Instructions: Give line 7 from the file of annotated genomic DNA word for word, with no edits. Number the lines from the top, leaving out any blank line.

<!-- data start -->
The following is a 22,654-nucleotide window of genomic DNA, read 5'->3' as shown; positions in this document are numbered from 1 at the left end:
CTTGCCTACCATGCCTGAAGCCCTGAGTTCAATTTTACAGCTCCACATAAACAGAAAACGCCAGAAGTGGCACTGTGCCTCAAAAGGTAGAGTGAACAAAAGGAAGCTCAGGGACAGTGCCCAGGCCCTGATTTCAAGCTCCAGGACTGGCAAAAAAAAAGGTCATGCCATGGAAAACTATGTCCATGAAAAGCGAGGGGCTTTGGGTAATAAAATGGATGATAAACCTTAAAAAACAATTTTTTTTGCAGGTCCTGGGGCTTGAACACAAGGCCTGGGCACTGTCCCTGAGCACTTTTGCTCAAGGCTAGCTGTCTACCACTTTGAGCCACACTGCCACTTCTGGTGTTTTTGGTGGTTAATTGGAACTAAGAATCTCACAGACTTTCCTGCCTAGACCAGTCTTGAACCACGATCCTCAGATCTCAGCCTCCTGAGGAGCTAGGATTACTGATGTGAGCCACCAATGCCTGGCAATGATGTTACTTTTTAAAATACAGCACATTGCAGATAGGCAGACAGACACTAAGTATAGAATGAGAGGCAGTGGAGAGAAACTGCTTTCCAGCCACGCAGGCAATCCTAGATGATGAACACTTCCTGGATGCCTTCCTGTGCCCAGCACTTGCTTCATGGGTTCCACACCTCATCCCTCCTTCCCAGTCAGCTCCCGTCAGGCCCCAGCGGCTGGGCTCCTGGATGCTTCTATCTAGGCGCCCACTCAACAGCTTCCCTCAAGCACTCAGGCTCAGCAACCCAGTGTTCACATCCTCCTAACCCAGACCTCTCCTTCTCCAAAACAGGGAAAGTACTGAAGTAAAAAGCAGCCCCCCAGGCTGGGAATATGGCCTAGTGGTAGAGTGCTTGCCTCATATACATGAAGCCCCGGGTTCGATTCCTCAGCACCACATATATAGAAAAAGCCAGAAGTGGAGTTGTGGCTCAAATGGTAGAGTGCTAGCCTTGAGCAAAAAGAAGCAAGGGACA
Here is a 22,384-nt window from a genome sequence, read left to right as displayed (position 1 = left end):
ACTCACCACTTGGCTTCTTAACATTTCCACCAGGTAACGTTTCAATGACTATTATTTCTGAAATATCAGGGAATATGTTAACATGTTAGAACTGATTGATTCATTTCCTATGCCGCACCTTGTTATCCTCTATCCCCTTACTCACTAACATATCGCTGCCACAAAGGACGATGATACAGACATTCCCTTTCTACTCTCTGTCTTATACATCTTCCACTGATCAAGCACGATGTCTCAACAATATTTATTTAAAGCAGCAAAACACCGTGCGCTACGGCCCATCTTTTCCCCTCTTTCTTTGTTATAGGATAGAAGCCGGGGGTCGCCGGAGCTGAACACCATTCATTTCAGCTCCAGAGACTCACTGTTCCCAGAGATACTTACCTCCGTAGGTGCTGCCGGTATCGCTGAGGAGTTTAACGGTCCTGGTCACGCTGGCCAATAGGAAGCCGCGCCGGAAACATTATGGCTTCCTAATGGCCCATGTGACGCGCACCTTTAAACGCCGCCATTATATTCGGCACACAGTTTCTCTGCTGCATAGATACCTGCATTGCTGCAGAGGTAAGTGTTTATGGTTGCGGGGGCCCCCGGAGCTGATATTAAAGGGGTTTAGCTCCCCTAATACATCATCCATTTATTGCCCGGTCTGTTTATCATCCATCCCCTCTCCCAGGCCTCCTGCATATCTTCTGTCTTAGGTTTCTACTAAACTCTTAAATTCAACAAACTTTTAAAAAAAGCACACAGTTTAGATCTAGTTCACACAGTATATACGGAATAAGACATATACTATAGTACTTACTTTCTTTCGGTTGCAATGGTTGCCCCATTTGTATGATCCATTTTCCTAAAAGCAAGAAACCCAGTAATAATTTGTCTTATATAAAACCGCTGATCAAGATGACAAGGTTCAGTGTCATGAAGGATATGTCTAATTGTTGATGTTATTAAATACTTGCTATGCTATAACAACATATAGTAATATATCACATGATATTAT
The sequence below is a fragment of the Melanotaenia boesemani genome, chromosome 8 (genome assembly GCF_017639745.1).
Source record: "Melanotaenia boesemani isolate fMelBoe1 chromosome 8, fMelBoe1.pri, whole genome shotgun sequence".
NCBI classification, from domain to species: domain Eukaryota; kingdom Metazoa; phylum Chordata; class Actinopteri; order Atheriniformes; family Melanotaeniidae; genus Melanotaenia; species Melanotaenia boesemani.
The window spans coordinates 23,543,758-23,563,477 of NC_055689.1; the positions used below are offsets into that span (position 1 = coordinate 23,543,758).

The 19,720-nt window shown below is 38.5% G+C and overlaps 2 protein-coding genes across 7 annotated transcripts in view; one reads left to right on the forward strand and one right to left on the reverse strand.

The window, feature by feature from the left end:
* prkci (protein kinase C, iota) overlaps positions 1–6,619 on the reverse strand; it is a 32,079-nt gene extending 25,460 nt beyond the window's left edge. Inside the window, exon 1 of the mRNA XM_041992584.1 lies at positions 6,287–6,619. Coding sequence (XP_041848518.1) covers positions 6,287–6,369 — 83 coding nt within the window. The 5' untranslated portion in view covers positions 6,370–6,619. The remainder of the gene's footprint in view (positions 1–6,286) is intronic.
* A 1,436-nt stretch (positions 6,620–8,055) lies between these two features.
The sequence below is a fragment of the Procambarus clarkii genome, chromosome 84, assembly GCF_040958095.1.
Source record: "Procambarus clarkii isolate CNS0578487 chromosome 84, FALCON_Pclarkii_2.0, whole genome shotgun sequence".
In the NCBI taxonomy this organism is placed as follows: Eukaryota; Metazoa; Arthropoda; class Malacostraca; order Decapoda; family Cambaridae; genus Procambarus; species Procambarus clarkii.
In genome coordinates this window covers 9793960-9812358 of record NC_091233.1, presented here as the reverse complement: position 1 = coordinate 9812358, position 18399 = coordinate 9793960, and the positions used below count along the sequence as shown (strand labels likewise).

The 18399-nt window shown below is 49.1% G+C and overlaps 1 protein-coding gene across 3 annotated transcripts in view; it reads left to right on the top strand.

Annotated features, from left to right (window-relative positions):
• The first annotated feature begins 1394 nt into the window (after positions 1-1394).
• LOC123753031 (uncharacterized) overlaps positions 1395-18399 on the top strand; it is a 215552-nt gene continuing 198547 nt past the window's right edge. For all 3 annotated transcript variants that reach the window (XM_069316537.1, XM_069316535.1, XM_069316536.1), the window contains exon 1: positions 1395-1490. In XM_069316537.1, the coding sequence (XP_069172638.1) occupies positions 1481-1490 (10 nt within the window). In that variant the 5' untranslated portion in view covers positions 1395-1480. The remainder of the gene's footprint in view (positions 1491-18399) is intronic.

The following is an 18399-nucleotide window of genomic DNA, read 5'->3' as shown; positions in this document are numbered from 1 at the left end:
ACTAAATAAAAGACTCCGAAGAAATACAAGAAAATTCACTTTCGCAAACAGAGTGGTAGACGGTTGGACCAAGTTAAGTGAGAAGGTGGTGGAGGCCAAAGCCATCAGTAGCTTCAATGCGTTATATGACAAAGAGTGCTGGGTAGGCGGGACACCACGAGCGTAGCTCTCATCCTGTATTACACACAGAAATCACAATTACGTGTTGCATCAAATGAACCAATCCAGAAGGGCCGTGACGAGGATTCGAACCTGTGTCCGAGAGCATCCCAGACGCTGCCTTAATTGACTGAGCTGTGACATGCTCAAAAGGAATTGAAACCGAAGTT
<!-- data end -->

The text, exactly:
NCBI classification, from domain to species: domain Eukaryota; kingdom Metazoa; phylum Chordata; class Actinopteri; order Atheriniformes; family Melanotaeniidae; genus Melanotaenia; species Melanotaenia boesemani.